• Strength - this was my major concern, that 3/4" might not be strong enough and one of the pipes will snap
But i figured that 80% of the frame will only have to support lightweight curtains.  The part i was worried about would be the front which had to support the laptop, monitor, printer, camera, button, lights and cords.  I wouldn't really know until i put all the equipment on the frame, whether it would be strong enough.

Another problem i ran into was what camera and software to use.  I assumed that i could use my Canon S95 camera.  It is a really good point-and-shoot  that takes great pictures.  I have CHDK installed on it and figured that there was some script that i could use.  However in the end it turned out that that camera wouldn't work.  The reason is in the software/program i decided on.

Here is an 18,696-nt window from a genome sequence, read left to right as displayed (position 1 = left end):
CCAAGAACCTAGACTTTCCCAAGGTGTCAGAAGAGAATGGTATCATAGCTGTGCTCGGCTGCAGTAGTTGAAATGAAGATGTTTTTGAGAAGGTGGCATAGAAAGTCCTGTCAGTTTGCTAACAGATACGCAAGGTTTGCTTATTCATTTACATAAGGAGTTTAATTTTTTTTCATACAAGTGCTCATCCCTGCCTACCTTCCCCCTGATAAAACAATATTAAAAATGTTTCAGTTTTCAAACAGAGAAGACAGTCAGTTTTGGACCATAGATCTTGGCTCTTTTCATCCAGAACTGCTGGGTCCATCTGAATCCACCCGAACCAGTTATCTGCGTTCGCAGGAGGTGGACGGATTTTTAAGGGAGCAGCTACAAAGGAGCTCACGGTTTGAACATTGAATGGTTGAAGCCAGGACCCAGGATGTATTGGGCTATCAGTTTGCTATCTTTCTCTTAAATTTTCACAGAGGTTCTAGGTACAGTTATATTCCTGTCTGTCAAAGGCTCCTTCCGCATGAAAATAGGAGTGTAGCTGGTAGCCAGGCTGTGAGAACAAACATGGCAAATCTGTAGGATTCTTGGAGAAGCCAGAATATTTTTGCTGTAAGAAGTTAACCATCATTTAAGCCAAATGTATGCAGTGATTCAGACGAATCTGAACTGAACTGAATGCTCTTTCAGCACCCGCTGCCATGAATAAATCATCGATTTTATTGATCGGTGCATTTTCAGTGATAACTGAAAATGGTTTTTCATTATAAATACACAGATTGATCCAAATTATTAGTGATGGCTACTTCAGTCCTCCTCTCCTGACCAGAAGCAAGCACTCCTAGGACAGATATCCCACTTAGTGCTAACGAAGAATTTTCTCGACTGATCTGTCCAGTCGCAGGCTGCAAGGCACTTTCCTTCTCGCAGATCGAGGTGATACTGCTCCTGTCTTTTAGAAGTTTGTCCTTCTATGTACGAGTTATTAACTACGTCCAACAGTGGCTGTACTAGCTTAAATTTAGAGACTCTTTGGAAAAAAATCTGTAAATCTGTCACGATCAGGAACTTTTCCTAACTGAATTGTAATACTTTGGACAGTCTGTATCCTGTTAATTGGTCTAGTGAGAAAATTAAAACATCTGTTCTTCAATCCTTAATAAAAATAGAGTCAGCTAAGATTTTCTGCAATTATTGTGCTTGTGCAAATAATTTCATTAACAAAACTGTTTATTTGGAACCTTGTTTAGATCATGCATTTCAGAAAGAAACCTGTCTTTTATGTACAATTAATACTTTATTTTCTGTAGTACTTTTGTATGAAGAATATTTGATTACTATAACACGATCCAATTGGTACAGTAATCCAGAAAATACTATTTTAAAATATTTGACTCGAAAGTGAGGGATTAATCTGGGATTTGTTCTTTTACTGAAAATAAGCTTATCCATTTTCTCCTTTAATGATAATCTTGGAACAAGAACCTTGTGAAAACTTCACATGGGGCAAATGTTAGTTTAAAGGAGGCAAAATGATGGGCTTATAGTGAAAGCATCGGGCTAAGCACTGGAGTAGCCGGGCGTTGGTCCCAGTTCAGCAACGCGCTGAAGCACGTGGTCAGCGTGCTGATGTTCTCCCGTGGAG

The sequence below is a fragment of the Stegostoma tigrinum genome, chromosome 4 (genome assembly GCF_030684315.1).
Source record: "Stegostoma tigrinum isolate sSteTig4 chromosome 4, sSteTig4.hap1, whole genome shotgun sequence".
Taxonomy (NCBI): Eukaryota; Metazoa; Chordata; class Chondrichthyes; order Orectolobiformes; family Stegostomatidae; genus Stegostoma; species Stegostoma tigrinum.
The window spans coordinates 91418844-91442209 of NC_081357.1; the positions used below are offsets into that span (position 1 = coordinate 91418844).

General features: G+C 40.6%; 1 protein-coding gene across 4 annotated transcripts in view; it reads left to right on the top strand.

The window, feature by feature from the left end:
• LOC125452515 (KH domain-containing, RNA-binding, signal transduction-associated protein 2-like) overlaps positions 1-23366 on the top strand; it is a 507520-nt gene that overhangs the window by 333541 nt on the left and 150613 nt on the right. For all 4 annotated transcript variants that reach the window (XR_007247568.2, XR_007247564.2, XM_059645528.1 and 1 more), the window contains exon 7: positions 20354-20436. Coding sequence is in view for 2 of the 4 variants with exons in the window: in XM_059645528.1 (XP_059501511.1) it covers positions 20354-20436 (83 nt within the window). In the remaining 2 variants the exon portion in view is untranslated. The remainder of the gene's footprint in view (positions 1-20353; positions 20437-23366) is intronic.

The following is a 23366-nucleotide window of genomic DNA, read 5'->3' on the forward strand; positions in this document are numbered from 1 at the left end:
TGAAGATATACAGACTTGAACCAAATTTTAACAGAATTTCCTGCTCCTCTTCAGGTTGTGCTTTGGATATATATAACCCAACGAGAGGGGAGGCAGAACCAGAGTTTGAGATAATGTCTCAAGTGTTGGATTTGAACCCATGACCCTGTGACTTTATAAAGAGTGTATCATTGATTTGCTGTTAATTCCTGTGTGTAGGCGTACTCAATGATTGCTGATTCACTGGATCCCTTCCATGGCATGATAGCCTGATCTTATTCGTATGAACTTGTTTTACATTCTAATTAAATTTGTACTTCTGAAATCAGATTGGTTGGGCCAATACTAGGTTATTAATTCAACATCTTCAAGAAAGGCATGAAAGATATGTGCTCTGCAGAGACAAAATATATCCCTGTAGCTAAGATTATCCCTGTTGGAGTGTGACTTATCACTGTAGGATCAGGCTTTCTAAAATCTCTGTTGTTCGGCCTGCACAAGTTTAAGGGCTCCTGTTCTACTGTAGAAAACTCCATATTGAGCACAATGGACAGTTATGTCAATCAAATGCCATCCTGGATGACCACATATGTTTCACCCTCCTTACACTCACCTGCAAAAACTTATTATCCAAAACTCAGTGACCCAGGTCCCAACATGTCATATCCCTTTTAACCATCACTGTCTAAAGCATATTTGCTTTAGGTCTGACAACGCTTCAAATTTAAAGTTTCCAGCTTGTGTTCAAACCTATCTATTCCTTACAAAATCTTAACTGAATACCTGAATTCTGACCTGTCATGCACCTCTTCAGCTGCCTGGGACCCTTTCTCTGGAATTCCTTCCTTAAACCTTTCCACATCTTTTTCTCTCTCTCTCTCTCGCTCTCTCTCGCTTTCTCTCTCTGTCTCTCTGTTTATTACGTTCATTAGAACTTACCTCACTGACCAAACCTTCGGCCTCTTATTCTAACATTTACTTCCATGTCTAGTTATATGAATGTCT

There are a few photo booth programs that are available online and i found two major differences between them.  The cheaper more basic programs use a webcam.  When the person presses Start, the program basically takes a "screen shot" from the video feed of the webcam.  Programs named SparkBooth, SeeMonkey, and Windows Photo Booth 7 all use this method of webcam screen shot.  SparkBooth is definitely the best of these versions, with a great user interface and set of options, which are easy to understand.

But the problem with taking a screen shot from a webcam video is poor quality.  The camera's themselves are only like 1.3 Mp, which is fine for what they typically do, stream live video.  And for lots of people this type of software would be fine.  But i felt that if i am going through all this effort i didn't want to have poor quality images.